Thursday, 11 September 2014
Article by Juan C.Pryor about Anat Admati.
Below is an amateur translation of parts of an article by Pryor (who lives in Colombia, South America). Article title: “Anat Admati: los riesgos del populismo financier”.
The parts translated below are (first) the first third of the article. I don’t see anything of huge significance there, but others might. Second, there is a passage from the final third which seems to contain a possibly interesting idea.
I put a couple of comments of my own in green.
I’m worried by the way discussions on banking are going in the US because when they talk there, the rest of the world listens. Columbia (in South America) is no exception. I recently read an article in which they discussed Bankers’ New Clothes by Anat Admati and Marin Hellwig. In writing these comments I am conscious that I have not read the actual book; but I am sufficiently informed on the basis of academic articles from the first mentioned and public statements and I believe it’s necessary to comment any time I find her manipulating opinion with assertions based on here long established hatred of speculative capital.
The maximum that Ms Admati proposes is to modify the scheme of supervision indicating that it is not too important to know what the banks are investing their resources in; rather, what is crucial is how they finance themselves. In her view the explanation of financial crises is that the collapse of banks has its effect in the pockets of investors/savers and therefore the government should deal with these situations.
On the basis of this she proposes that it is up to banks to operate more like other businesses. The difficulty is that the activity of banks is to borrow money in order to lend it more efficiently (i.e. in fixing rates of credit etc). The activity of other businesses is providing a service or adding value to goods by means of industrial processes. That is, trying to make banks resemble other businesses is to misunderstand the nature of their activity. However the interests of developing the discussion let us continue. What Ms Admati hopes for is for the banks to capitalize themselves because the fact of being levered up makes them sensitive to crisis situations.
The truth is that crises are not going to be avoided by businesses borrowing or not borrowing money. What happens is that a business which is levered up has less margin for manoeuver in the face of a drying up of payments or decreases of its income, but if a customer will not buy there is nothing the resources of capital can do to solve the situation.
Now as to the discussion of capitalising that Admati proposes, she herself acknowledges that her plan of diminishing the ratio D/E (debt to equity/) to 2.33 has no scientific or financial support, merely her perception that the present levering up is very high and that banks should approximate more to the real sector.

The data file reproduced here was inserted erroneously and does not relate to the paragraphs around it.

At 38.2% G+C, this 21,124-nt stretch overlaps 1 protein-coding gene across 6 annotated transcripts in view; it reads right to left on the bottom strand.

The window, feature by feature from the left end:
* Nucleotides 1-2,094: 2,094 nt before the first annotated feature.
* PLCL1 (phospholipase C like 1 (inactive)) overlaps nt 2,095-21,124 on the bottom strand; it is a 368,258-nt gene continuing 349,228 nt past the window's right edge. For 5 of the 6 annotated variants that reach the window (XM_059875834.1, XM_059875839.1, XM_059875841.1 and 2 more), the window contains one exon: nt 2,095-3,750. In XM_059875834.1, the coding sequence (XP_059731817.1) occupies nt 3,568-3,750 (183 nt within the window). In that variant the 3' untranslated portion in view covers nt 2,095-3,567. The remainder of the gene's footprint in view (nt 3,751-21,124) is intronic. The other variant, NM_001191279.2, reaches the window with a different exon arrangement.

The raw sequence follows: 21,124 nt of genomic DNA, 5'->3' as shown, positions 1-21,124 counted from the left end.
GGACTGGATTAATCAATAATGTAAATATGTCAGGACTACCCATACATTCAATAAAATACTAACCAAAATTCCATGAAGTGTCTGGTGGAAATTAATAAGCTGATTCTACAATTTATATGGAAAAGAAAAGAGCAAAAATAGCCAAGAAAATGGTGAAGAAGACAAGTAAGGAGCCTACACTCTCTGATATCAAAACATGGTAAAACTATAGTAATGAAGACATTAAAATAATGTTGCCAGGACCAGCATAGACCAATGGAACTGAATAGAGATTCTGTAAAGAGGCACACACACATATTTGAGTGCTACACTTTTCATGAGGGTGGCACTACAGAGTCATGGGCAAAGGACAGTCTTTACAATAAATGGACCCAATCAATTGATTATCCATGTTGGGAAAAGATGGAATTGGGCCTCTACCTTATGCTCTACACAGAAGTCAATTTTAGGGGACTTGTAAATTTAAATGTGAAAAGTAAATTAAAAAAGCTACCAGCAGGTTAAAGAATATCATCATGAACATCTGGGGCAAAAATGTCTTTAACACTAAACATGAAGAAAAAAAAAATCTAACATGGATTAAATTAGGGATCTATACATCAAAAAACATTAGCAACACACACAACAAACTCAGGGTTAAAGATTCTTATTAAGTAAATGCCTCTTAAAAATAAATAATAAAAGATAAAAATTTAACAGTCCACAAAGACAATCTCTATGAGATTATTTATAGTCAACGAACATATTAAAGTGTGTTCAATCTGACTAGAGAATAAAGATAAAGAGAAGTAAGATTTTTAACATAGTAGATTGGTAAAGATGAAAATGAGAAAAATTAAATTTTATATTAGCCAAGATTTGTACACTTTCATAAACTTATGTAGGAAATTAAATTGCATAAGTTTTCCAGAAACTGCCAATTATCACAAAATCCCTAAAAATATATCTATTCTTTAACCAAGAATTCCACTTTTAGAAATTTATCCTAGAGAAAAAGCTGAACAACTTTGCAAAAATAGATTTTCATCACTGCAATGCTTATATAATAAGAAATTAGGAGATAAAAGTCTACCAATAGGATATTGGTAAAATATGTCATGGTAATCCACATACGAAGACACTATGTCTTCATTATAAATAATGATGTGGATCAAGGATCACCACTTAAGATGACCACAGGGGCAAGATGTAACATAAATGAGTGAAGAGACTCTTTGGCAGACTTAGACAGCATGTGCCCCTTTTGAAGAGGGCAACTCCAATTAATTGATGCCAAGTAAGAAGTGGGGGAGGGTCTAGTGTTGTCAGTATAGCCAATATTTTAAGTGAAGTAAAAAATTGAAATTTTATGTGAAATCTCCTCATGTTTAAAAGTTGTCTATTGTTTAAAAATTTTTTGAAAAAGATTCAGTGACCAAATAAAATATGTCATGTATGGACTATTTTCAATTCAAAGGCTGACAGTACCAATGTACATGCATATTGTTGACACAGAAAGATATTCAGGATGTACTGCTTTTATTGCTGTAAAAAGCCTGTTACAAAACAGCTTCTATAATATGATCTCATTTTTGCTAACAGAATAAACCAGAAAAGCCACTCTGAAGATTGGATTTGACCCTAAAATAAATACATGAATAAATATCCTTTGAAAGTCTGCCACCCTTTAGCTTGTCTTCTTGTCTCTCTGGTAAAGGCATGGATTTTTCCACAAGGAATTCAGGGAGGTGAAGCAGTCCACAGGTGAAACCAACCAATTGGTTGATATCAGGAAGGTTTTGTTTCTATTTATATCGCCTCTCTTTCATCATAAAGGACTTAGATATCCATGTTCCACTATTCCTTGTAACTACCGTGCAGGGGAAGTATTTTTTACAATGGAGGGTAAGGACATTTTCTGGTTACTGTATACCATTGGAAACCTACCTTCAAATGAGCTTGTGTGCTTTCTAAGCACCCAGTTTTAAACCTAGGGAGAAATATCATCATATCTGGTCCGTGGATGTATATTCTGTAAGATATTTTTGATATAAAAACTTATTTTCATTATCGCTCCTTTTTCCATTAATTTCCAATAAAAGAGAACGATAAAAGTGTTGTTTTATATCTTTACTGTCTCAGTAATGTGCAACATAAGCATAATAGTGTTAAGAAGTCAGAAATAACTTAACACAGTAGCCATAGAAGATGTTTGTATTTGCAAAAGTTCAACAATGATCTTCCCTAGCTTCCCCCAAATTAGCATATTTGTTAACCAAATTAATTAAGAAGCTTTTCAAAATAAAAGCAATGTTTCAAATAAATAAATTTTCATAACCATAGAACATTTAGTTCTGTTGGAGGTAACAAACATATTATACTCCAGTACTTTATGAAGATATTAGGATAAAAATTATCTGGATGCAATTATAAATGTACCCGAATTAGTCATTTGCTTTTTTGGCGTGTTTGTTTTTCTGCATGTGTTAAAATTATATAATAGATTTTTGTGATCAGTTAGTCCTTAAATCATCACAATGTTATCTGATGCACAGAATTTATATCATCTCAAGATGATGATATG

The above criticism about there being no “scientific” basis for the 2.33 ratio is a poor criticism. One can equally well criticise the capital ratios that existed prior to the crisis for being “unscientific”: a criticism that was amply born out by the crisis. As to there being any sort of obvious “science” behind a 10% or 20% or 50% ratio, there just isn't any, as I’ll explain in the forthcoming improved version of the MPRA paper featured at the top of the column to your left. But there are several complicated arguments in favour of MUCH HIGHER capital ratios than exist at the moment, and some good arguments for a 100% ratio, i.e. full reserve banking.
In fact, she goes further and proposes abandoning the model of capital adjusted for levels of risk in favour of a model of the nominal value of assets which would have a perverse effect (which is criticised by the author in the current model) and the banks would be tempted to invest their resources whether borrowed or not, in assets much more risky seeing as neither their financial state or their levels of levering up would be affected. Admati’s plan is counter-productive and if implemented as a policy would gravely prejudice the interests of investors because there would be no criterion of security or solvency of investments for the financial institutions to meet, and their activity of raising money would be limited exclusively to competing in markets of capital for public resources. They would pass from gaining resources through bank accounts to other types of negotiable instruments segmented from capital or hybrids.
Passage from final third.
In this connection there has been a plan in Colombia relating to the societies of electronic payment shortly to be set up, which “banks” which may lend their own monies but not those of their customers, in the sense of short-term administered monies of customers which they will require at any moment.
Looks like they’re trying to limit maturity transformation.
The fact is that when we speak of the total or major part of the economy, the use of these monies becomes insufficient because of the performance (???) of these deposits in concentrated in the monthly or fortnightly payment days and reduces gradually up to the next payments, so that there are at least 5 or 8 days of not 15 when the money is available to be used for profitable activities such as covering temporary cash flow deficits and thus yield returns. Certainly this will not happen if it is believed that these companies will use the deposit systems of traditional banks who calculate neither the risk of withdrawals by those clients nor to foretell their cash on this basis of the average balances that these “bancos de giro” register in the traditional banks.